April 18, 2014, 01:29:01 PM

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Messages - CarlTN

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1
Neither am I.  That, and the lower cost, is what helped convince me I could use a 6D.  I am happy with it.  As I don't do wedding photography with flashguns or strobes, I don't need a 5D3.  If I did professional sports, I would buy the 1DX without question.  All of these cameras have their place in the line.  Those that have not used a 6D for very long, who drone out their perpetual, boring, uninformative monotone about how it should not be produced or sold, are just plain wrong.
The 5DIII is much better than the 5DII, but the 1D X seems much better than the 5DIII in low light.  I don't know why anyone would say that about the 6D, it's an excellent camera and unless you shoot sports, wildlife, or other  action, center point AF is really all you need, and by all accounts it's very good on the 6D.  We got by for years with the 5DII's lousy AF, so anyone whining about the 6D needs to get a life.

+1 million!!!  I completely agree!  They need to get a life, and stop posting so much!

2
Full size uncropped image.  Autofocused with the 6D center point on the yellow bubble level, then recomposed.  Apparently nobody else can do this, but my camera can while I'm bending over, and handholding it in a very dark room, at 1/13 second, f/1.8, 24mm, about 4 inches from the lens front element, with no image stabilization.  It looked darker than this to my naked eye, and I don't think I used exposure compensation (the metadata doesn't show it if I did).  Shot only as a jpeg, with some NR applied in LR.  ISO 25,600.

What's all the fuss about focusing and recomposing?  If little old me can do this, hand-held with no image stabilization, why can't others do it at 1/200 second in good light, or especially with strobes or flashguns?  Not saying all lenses and focal lengths are the same...but gee whiz.  It's not unheard of, because I did it.

The 'fuss' is that focus/recompose causes backfocus.  It's simple geometry– the focal plane is flat (field curvature notwithstanding), and you're rotating the camera after locking focus, which moves the focal plane to a position behind the subject after recomposition.  With a narrower aperture, the deeper DoF is often sufficient to mask the effect of the backfocus, but with a wide aperture, you'll see the backfocusing.

Frankly, your image of the ballhead is so dark and noisy that it's difficult to say anything is in sharp focus.  But one thing that seems at least close to in-focus is the index mark on the left side of the clamp, and that's well behind the bubble level.  That index mark is certainly more in focus than the lettering on the front of the clamp, despite that lettering being much closer to the bubble level.  So if you did indeed successfully focus on the bubble level, then you've demonstrated (albeit poorly) the problem with focus/recompose.

It's not that 'nobody else can do this', but can ≠ should, and many of us know that focus/recompose causes problems with fast lenses shot wide open.  If you're using a slower lens, stopping down your fast lens, or aren't a stickler for critical focus on your intended subject, focus/recompose can work.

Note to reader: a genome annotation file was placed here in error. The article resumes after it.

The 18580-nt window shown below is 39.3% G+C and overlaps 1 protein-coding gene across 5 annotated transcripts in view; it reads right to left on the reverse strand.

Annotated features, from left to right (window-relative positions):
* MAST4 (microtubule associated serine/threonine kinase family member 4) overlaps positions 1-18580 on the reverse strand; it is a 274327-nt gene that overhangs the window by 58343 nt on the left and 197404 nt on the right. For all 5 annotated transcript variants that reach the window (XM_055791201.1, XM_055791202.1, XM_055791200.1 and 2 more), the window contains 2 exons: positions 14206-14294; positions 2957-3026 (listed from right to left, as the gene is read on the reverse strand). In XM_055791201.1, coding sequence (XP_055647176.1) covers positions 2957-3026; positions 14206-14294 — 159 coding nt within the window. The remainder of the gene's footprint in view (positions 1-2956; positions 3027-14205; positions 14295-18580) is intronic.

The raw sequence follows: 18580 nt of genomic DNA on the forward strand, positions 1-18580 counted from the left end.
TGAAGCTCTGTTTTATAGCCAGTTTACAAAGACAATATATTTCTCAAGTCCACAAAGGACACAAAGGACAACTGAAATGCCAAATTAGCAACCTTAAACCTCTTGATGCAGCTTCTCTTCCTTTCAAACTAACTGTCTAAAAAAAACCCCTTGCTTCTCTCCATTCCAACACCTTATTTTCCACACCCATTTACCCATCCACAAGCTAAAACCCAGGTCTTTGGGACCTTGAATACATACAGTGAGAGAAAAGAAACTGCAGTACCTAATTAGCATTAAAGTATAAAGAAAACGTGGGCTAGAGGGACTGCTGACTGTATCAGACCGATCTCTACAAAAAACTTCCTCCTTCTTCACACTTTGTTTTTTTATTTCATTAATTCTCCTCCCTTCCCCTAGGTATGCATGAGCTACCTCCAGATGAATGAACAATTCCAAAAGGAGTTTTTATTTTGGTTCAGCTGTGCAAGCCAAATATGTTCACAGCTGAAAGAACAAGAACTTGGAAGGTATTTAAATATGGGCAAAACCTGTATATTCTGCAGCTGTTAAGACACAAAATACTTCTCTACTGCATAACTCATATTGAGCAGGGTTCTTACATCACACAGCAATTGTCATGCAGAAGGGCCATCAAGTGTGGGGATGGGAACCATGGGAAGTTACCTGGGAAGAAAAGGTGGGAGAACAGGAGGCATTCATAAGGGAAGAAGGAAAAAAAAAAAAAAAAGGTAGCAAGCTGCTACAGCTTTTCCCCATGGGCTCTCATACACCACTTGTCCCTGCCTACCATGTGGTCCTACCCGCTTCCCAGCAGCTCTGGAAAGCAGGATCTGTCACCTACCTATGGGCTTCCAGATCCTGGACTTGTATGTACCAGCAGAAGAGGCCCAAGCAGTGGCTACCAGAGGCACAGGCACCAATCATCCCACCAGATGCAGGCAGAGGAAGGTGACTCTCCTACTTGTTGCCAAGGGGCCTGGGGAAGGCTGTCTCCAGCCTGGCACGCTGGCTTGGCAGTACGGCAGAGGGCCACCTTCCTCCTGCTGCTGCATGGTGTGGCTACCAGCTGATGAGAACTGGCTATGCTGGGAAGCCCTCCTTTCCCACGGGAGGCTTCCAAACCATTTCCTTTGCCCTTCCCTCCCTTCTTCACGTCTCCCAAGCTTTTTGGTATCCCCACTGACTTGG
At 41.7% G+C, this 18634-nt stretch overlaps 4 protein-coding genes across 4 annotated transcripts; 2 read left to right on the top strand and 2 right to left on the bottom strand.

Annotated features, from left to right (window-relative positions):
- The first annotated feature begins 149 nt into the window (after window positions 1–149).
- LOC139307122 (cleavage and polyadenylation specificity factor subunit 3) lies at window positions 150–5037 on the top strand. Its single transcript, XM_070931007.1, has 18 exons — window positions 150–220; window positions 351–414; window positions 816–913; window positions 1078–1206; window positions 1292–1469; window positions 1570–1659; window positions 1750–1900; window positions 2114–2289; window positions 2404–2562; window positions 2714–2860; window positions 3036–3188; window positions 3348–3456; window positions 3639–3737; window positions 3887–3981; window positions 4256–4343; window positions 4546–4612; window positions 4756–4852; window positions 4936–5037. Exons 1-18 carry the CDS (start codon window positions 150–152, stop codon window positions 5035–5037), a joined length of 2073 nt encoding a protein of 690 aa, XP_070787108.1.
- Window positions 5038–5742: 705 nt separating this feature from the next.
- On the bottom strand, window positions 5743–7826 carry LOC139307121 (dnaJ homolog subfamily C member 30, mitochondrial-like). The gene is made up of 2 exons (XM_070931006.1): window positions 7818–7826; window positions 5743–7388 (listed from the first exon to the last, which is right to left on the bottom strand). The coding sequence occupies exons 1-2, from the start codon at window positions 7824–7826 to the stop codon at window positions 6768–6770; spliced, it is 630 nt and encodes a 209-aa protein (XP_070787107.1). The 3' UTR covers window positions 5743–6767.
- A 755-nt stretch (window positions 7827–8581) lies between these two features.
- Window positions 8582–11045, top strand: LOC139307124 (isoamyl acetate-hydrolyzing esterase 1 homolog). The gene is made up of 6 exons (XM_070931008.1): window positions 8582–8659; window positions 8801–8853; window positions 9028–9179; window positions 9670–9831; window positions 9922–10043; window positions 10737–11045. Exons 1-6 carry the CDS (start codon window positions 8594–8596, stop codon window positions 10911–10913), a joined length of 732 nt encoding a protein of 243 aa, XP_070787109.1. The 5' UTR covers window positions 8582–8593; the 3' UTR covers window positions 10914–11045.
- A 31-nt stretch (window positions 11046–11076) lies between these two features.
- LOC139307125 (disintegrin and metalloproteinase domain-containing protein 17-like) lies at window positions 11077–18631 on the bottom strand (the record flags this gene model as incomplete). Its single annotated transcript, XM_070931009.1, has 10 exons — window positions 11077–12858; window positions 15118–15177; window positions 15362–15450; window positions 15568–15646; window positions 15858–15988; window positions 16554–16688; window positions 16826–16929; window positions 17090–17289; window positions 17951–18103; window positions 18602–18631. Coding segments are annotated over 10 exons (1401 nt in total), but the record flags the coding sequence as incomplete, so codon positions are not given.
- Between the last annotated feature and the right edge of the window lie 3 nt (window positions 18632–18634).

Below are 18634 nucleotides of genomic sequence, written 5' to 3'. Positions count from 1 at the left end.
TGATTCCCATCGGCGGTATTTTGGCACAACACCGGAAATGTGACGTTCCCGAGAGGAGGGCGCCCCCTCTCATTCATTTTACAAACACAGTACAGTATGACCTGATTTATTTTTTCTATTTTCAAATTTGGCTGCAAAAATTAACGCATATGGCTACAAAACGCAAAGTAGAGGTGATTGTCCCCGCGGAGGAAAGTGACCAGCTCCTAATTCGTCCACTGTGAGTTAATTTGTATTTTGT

You're conveniently ignoring the angle the shot was taken at.  The plane of focus is on a double diagonal, relative to the plane the quick release plate exists in.  Look at the area around the bubble level.  What is immediately in front of it, is not in focus.  What is immediately behind it, is not in focus.  Sure there's noise, but I was making a point about the low light autofocus ability of the center point, to myself (I shot this in January).  The 5D3 and 1DX, would not have autofocused at all in this light.

And of course the bubble level is not razor sharp.  But consider the conditions.  1/13 of a second, at a distance of 4 inches, no image stabilization.  The point is, the bubble level is in the plane of focus.  You can try to deny it, but I'm sorry, it is.

Surely you're not saying the plane of focus at f/1.8 and 24mm, at a distance of only 4 inches, is more deep than the plane of focus of a 50mm f/1.2 lens, at a distance of 6 feet or greater (or whatever the average portrait distance might be the choice for such work with that lens)? 

I'm not saying what you say is not correct, regarding the problems inherent with focus recompose technique.  Also not saying it would automatically work as well with the 50L or 85L, with the 6D, because I have no experience with those yet, on it.  However, other people who have posted recently, have related their efforts with the 50L on a 6D, and at least one has said they use "focus-recompose".  If you have a problem with the technique, take it up with them.  In any case, you have almost no experience with the 6D, thus your contributions to this thread are less valid, than those with more experience with the camera. 

3
6D's AF capabilities and focus points are just plain sad for today's standards for a camera worth that much money and a FF label. Some people defend it by saying "it can take sports photos too!". Sure it can, I did it with my 550D also. I can make my eggs on a hot engine of my car, but I can do better.

Nobody denies 6D's low light focusing ability though.

6D low light focusing  sensitivity -3Ev is not bad compared to -2Ev in 1DX and 5Dmk3 and I'm not happy with 5dmk3 ability to lock in low light.

Neither am I.  That, and the lower cost, is what helped convince me I could use a 6D.  I am happy with it.  As I don't do wedding photography with flashguns or strobes, I don't need a 5D3.  If I did professional sports, I would buy the 1DX without question.  All of these cameras have their place in the line.  Those that have not used a 6D for very long, who drone out their perpetual, boring, uninformative monotone about how it should not be produced or sold, are just plain wrong. 

4
- The 6D's -3 EV lowlight sensitivity is currently unmatched by any DSLR on the market

If you shoot lowlight, sunsets, night photography or landscape photography the lowlight AF performance on the 6D wins.